Definitely it was in the best interest of the royal family that no single group was too large or influential. Placement of the temple in Jerusalem would have made Jews (or proto-Jews), as they existed at the time, a more "peculiar people". Their new temple in the obscure Jerusalem of Israel would also have lessened their collective status.
Apart from that motivation, it may not have been practical to build a temple for the Jews in Persia, or not acceptable to native Persians. Nor would this have been perceived as fulfilling the 70-year prophesy. Rebuilding the temple in Israel rather than Egypt must have also been a bit of a stretch and was likely rejected by many as "invalid". Resistance to the idea was overcome with time and propaganda, as usual.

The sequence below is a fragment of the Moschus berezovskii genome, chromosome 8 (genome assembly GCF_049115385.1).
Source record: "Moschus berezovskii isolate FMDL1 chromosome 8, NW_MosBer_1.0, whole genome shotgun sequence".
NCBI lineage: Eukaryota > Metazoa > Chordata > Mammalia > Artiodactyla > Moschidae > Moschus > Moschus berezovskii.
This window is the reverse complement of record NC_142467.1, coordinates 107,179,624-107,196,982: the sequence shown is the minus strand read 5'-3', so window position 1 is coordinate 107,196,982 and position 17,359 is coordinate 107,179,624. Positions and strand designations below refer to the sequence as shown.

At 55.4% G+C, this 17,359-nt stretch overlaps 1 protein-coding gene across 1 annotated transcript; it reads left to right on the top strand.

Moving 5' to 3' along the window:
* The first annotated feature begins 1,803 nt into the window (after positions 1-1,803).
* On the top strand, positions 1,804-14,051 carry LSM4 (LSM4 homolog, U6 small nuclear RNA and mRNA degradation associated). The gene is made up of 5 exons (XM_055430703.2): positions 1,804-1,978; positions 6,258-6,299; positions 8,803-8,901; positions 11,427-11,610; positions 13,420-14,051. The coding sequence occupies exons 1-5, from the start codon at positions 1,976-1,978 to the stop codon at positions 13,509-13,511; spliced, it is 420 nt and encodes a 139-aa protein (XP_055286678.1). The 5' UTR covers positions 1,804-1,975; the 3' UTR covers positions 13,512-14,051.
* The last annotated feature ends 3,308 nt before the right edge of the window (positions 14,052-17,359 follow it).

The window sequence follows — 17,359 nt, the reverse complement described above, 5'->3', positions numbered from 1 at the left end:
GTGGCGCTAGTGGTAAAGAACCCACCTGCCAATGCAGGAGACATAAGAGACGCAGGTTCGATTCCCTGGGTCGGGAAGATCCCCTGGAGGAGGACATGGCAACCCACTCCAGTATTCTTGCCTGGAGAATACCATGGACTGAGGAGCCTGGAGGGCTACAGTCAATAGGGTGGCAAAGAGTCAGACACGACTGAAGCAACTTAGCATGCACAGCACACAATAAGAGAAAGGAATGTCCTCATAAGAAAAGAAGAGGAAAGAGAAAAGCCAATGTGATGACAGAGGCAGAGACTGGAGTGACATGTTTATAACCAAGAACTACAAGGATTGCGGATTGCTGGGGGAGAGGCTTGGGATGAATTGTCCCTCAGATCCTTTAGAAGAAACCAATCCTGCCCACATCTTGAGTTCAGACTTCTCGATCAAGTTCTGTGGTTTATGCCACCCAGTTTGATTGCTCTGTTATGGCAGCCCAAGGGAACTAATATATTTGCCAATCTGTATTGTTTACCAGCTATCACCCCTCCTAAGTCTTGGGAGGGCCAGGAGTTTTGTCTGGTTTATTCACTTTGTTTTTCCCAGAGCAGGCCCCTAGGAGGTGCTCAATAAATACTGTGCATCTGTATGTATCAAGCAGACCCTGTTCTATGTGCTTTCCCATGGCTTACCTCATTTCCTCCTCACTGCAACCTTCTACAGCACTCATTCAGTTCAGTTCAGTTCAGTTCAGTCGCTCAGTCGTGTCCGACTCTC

The city of Babylon was given a reprieve in the early Persian Period, but after a second revolt (under Xerxes), suffered a similar fate as Thebes of Egypt, at least in terms of lost identity and prestige.
© Charles N. Pope, US Library of Congress. All rights reserved.